Harold Alexander was a competent saxophonist and dynamic flutist whose early and mid-'70s albums for Flying Dutchman and Atlantic blended originals, soul/jazz and R&B effectively. Alexander recorded three albums (including a live ‘Montreux Jazz Festival' record in 1972) and contributed to various other recordings during his career. After a very brief period of recording music, from about 1967 to 1974, Alexander disappeared from the music scene. He is alleged to have commented on the music industry by saying: "Most people don't know what happened to me...I guess they think I'm gone. They didn't kill my spirit, but they killed my desire to share."
Before his removal from the scene of recorded music, Alexander provided the world with some incredibly funky jazz fusion tracks with a distinct otherworldly craziness. His most recognized LP is 1971's Sunshine Man, on Flying Dutchman Records. On that album, the most sought after groove is the straight up banger "Mama Soul," which features insane scatting over a delicious funky flute and organ driven beat. An immaculate six minutes of mental vocals and Alexander's flute doing exactly what the vocals are doing. It comes as no surprise that "Mama Soul" was sampled multiple times by artists from Blackalicious to DJ Shadow.
Another highlight (one of the many on this album) is the adept double beat from iconic drummer Bernard ‘Pretty' Purdie (husband to Aretha Franklin and known for his work with Isaac Hayes, Cat Stevens, B.B. King and Joe Cocker) who is delivering some of the most tight and wicked drum-skills known to man. Bass duties here are filled by another icon: the award winning Richard Davies (known for his work with Miles Davis, Bruce Springsteen, Van Morrison, Frank Sinatra and Leonard Bernstein). Production was handled by industry veteran Bob Thiele who produced and arranged countless albums from the likes of Art Blakey, Duke Ellington, Louis Armstrong, Quincy Jones, John (and Alice) Coltrane and Gil Scott-Heron.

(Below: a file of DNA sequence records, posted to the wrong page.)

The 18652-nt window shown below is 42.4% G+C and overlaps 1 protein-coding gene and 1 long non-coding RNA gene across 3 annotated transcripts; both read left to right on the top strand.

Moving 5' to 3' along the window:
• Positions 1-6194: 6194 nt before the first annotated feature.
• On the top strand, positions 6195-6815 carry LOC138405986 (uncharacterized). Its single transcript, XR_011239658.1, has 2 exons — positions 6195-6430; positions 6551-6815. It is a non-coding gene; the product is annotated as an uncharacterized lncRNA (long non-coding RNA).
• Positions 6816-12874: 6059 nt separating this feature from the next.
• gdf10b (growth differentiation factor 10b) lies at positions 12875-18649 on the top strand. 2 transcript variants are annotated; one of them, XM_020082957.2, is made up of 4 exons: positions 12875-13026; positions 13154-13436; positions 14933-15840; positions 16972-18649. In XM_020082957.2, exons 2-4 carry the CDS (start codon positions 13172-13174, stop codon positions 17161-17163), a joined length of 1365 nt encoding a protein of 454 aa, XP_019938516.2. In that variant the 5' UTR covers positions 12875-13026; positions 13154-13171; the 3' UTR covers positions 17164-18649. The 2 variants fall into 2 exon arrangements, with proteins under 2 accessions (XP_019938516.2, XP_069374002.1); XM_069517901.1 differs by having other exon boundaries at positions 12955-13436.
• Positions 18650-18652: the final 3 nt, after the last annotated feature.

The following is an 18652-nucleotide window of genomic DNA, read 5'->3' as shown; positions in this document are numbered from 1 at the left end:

Harold Alexander's Sunshine Man is pure bliss, free-form jazz with hints of soul and P-funk (courtesy of Jimmy Castor collaborator Richard Landrum on the congas) to cosmic music with both profoundly spiritual and resolutely physical dimensions. Sunshine Man is that rare record that's both far-out and funky at the same time. Originally released in 1971, now available as a deluxe vinyl edition featuring the original gatefold artwork. To top it off, this reissue also comes with extensive liner notes by Harold Alexander himself.